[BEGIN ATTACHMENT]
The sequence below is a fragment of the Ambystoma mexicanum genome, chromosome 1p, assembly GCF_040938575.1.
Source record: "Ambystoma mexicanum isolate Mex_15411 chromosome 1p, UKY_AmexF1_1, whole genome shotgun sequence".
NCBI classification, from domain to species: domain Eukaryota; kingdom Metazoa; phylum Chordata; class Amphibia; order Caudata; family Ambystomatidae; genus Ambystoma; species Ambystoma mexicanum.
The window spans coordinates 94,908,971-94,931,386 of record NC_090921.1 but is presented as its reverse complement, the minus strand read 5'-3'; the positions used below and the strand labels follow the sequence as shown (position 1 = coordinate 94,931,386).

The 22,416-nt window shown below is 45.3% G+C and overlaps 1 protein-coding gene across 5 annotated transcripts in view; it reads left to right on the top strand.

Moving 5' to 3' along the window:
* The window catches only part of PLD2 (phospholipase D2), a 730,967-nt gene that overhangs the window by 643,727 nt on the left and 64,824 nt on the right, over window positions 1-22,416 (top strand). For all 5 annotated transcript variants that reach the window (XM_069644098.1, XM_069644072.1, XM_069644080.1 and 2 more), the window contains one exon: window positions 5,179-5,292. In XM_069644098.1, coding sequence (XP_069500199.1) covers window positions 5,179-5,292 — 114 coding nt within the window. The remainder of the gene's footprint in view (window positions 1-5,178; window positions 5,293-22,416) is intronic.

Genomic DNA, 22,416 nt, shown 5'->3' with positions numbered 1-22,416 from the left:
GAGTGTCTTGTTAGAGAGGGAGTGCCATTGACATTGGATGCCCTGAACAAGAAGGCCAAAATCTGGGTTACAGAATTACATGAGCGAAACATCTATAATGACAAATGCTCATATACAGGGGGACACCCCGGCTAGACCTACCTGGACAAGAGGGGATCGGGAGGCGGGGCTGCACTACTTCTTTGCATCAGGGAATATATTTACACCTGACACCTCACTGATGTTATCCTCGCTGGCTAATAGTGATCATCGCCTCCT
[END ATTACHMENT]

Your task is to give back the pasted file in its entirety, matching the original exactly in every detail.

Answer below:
The sequence below is a fragment of the Ambystoma mexicanum genome, chromosome 1p, assembly GCF_040938575.1.
Source record: "Ambystoma mexicanum isolate Mex_15411 chromosome 1p, UKY_AmexF1_1, whole genome shotgun sequence".
NCBI classification, from domain to species: domain Eukaryota; kingdom Metazoa; phylum Chordata; class Amphibia; order Caudata; family Ambystomatidae; genus Ambystoma; species Ambystoma mexicanum.
The window spans coordinates 94,908,971-94,931,386 of record NC_090921.1 but is presented as its reverse complement, the minus strand read 5'-3'; the positions used below and the strand labels follow the sequence as shown (position 1 = coordinate 94,931,386).

The 22,416-nt window shown below is 45.3% G+C and overlaps 1 protein-coding gene across 5 annotated transcripts in view; it reads left to right on the top strand.

Moving 5' to 3' along the window:
* The window catches only part of PLD2 (phospholipase D2), a 730,967-nt gene that overhangs the window by 643,727 nt on the left and 64,824 nt on the right, over window positions 1-22,416 (top strand). For all 5 annotated transcript variants that reach the window (XM_069644098.1, XM_069644072.1, XM_069644080.1 and 2 more), the window contains one exon: window positions 5,179-5,292. In XM_069644098.1, coding sequence (XP_069500199.1) covers window positions 5,179-5,292 — 114 coding nt within the window. The remainder of the gene's footprint in view (window positions 1-5,178; window positions 5,293-22,416) is intronic.

Genomic DNA, 22,416 nt, shown 5'->3' with positions numbered 1-22,416 from the left:
GAGTGTCTTGTTAGAGAGGGAGTGCCATTGACATTGGATGCCCTGAACAAGAAGGCCAAAATCTGGGTTACAGAATTACATGAGCGAAACATCTATAATGACAAATGCTCATATACAGGGGGACACCCCGGCTAGACCTACCTGGACAAGAGGGGATCGGGAGGCGGGGCTGCACTACTTCTTTGCATCAGGGAATATATTTACACCTGACACCTCACTGATGTTATCCTCGCTGGCTAATAGTGATCATCGCCTCCT